Indeed, it’s safe to say that the internet is failing today. It’s failing democracy, and a significant part of the problem is the commercial ownership and control over the internet’s every layer. Democratizing the internet—taking it out of the market—requires focusing on multiple layers, from the underlying material infrastructure of the internet to the platforms that power our social media and our online searches.
We must understand how the hyper-commercialized internet developed to see how we can dismantle it and build on the democratic experiments already emerging. We must build out public internet networks such as municipal broadband to confront digital inequities. And we must continue experimenting with new social media models. Although municipal broadband and alternative social media platforms may currently be relatively small in scale, they gesture toward a much more expansive political program for democratizing the internet.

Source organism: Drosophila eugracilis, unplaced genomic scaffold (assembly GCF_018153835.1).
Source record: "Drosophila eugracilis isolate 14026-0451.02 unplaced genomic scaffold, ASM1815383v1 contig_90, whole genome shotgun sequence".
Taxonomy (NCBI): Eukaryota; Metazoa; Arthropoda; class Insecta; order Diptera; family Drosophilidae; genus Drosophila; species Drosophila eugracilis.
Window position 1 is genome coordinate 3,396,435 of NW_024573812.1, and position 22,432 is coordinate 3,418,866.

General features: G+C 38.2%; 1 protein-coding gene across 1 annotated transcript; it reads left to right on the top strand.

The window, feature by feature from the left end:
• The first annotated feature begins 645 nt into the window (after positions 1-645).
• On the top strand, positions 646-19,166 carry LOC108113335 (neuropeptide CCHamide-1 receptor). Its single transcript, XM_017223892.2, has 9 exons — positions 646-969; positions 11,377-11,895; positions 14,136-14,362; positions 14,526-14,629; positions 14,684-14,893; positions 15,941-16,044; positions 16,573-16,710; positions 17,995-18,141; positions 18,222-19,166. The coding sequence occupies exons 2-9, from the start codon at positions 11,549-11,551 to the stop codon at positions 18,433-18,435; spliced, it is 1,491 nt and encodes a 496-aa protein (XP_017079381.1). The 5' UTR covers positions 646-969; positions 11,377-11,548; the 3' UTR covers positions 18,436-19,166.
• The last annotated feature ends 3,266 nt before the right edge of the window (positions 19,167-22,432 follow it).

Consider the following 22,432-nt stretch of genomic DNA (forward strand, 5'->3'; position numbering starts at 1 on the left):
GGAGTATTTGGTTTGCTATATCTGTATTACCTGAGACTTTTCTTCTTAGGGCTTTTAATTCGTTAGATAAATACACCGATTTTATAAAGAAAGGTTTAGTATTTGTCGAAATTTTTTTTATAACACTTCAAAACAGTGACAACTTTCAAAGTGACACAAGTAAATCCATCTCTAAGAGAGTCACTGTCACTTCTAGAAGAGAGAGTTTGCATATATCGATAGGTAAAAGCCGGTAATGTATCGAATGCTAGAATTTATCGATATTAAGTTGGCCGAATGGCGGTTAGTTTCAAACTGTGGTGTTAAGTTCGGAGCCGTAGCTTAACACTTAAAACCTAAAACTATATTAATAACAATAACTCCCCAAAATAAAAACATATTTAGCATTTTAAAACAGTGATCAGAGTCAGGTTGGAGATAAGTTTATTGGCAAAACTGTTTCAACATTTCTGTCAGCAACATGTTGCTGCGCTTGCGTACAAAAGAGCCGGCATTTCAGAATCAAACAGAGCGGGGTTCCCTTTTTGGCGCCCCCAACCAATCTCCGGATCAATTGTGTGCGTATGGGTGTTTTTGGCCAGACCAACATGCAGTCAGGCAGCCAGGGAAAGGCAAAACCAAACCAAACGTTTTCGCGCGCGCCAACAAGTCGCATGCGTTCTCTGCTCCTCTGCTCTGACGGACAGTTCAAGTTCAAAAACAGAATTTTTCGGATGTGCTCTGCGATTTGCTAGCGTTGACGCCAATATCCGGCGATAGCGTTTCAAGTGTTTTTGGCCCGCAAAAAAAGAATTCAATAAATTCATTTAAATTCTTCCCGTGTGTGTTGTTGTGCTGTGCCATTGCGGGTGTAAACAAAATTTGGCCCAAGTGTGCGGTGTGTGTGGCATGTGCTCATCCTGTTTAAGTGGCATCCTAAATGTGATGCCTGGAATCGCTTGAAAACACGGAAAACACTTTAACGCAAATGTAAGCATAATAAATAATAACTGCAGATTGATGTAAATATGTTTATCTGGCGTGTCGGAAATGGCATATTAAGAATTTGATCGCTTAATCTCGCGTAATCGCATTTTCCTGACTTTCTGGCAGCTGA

From Facebook’s surveillance advertising to Elon Musk’s chaotic reign over Twitter, the social media ecology that emerged in the 2010s is now crumbling. As their business models falter, the hegemony of tech oligarchs over the public imagination is also waning. The internet is therefore at a critical juncture.
Now is the moment—or should be the moment—for radical projects and even utopian visions that go beyond simply tweaking algorithms or implementing better platform moderation policies. As important as those things are, small-bore reforms will not deliver the democratic internet that we all need. To do that, we must ultimately assert greater public oversight, control, and—yes—ownership of the internet.